“I can see you. Don’t think you can get away with it, you little horror!”

I remained standing still, hoping that if I stayed that way for long enough they might just go away. Fortunately, I was right. After a few more reprimands, they wandered off in a huff.

I have since wondered whether my response was indicative of embarrassment, stupidity, or rather, a show of conscience. Either way, my brother might have had good reason for thinking me stupid and treating me with a measure of contempt. No wonder he was so often trying to put me out of my misery.

My brother’s first day of school was a traumatic occasion. Standing slumped with his red, leather, lunchbox-shaped suitcase, he bawled and bawled until two great stalactites of yellow snot descended from his nose and swung ponderously into space. These two lengths of mucus, one at least two inches long and the other perhaps an inch and a half, hung for long seconds – as they hang still in my mind – before being wiped away by my mother. I was scared as well, for however ambivalent my attitude was to my brother, seeing him in such a state of distress caused my soul to cry out. Or perhaps it was the selfish thought that I’d now have no one to play with.

Two years later, knowing how quickly he grew to love school, I eagerly awaited my entry to the playground and my first day was a day of joy. Kindergarten held many treats, but best of all were the excursions to local businesses. Our first port of call was Churchill’s butchery on Queen Street. I was fascinated by the cheeriness of the staff, who had that simple appeal that so many adults have for children – as grown-ups capable of physical skills and tricks. When they let us into the cold-room, however, I felt a horrible wave of repulsion come over me; not on account of the hanging carcasses and cuts of meat, but the smell. The air was full of frozen death; a not particularly unpleasant smell, but one that was cloyingly neutral; disturbing for its deceptive mildness. I’ve never since felt comfortable walking into a butcher shop and still won’t buy or handle raw meat.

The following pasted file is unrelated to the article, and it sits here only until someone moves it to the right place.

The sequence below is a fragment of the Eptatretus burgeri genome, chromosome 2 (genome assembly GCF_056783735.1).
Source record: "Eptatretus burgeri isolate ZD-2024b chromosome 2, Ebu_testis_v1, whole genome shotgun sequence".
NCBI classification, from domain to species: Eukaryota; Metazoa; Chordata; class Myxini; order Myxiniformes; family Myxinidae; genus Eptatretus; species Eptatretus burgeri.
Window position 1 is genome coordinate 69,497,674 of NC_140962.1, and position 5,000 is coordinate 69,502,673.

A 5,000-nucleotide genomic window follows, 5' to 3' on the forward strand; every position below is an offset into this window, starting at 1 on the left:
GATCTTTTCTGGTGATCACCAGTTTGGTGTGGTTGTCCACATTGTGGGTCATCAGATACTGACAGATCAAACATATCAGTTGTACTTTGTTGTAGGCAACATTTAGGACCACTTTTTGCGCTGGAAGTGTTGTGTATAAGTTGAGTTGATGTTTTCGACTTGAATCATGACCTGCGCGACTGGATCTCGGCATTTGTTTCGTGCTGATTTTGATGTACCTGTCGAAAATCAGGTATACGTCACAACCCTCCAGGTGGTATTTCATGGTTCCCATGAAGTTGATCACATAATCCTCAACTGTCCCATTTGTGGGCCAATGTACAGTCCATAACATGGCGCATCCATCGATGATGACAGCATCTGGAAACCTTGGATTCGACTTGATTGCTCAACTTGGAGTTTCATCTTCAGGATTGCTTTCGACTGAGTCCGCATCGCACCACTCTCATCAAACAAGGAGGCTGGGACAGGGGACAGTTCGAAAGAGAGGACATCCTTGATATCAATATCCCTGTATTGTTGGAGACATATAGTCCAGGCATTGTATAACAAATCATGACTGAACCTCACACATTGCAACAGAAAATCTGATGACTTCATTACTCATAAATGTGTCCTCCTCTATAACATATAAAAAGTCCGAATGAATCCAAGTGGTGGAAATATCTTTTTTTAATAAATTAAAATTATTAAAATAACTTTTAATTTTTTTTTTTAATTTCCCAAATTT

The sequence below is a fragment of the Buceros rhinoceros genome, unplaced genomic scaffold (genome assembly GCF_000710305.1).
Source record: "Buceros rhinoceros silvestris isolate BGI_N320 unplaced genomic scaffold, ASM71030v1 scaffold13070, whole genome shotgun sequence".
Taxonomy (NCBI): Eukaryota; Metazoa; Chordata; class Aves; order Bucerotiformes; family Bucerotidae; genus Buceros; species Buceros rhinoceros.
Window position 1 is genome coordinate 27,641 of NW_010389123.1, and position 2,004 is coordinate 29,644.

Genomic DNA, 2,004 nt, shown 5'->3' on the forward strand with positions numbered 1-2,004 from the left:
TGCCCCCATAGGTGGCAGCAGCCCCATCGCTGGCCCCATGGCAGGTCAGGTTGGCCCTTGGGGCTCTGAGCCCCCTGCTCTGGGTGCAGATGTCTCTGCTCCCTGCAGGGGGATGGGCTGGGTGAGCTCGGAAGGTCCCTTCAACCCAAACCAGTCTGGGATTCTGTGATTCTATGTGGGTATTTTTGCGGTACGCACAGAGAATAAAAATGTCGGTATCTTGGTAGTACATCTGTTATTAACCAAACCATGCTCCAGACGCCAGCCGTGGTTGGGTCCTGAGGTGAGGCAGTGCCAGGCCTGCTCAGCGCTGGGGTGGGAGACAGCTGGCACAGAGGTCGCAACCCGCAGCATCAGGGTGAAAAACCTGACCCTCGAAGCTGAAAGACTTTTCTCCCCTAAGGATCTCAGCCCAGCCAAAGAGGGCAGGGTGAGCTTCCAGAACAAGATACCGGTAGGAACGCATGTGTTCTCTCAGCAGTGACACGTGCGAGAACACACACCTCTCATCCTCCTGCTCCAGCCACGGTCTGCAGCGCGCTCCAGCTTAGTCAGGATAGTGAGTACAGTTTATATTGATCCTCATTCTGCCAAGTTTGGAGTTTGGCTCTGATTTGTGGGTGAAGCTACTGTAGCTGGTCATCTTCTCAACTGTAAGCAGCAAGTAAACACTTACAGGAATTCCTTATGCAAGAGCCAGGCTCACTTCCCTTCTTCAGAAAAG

Subsequent excursions to the post-office and fire-station were far more appealing and devoid of anything upsetting, which is perhaps why I don’t recall them in the slightest. Yet, for all the wonder these excursions brought, none could match the excitement of our class, along with several others, being selected to attend the gala opening of the new Angus and Robertson’s bookstore in Pitt Street.

I remember the cake best of all. It was the first thing I noticed – a vast white oblong laid out on a table before a lectern, and all about, men in suits and several television crews. My mother had been excitedly telling me how I would be on television, but I could barely grasp the concept and forgot everything before the sight of that enormous cake. My only fear was that it would prove to be, like the awful, deceitful wedding cake I’d once eaten, fruit cake dressed up as something lovely. The detail of the proceedings was lost on me and my attention was regained only when the knife pushed through the icing. All the children gasped in expectation.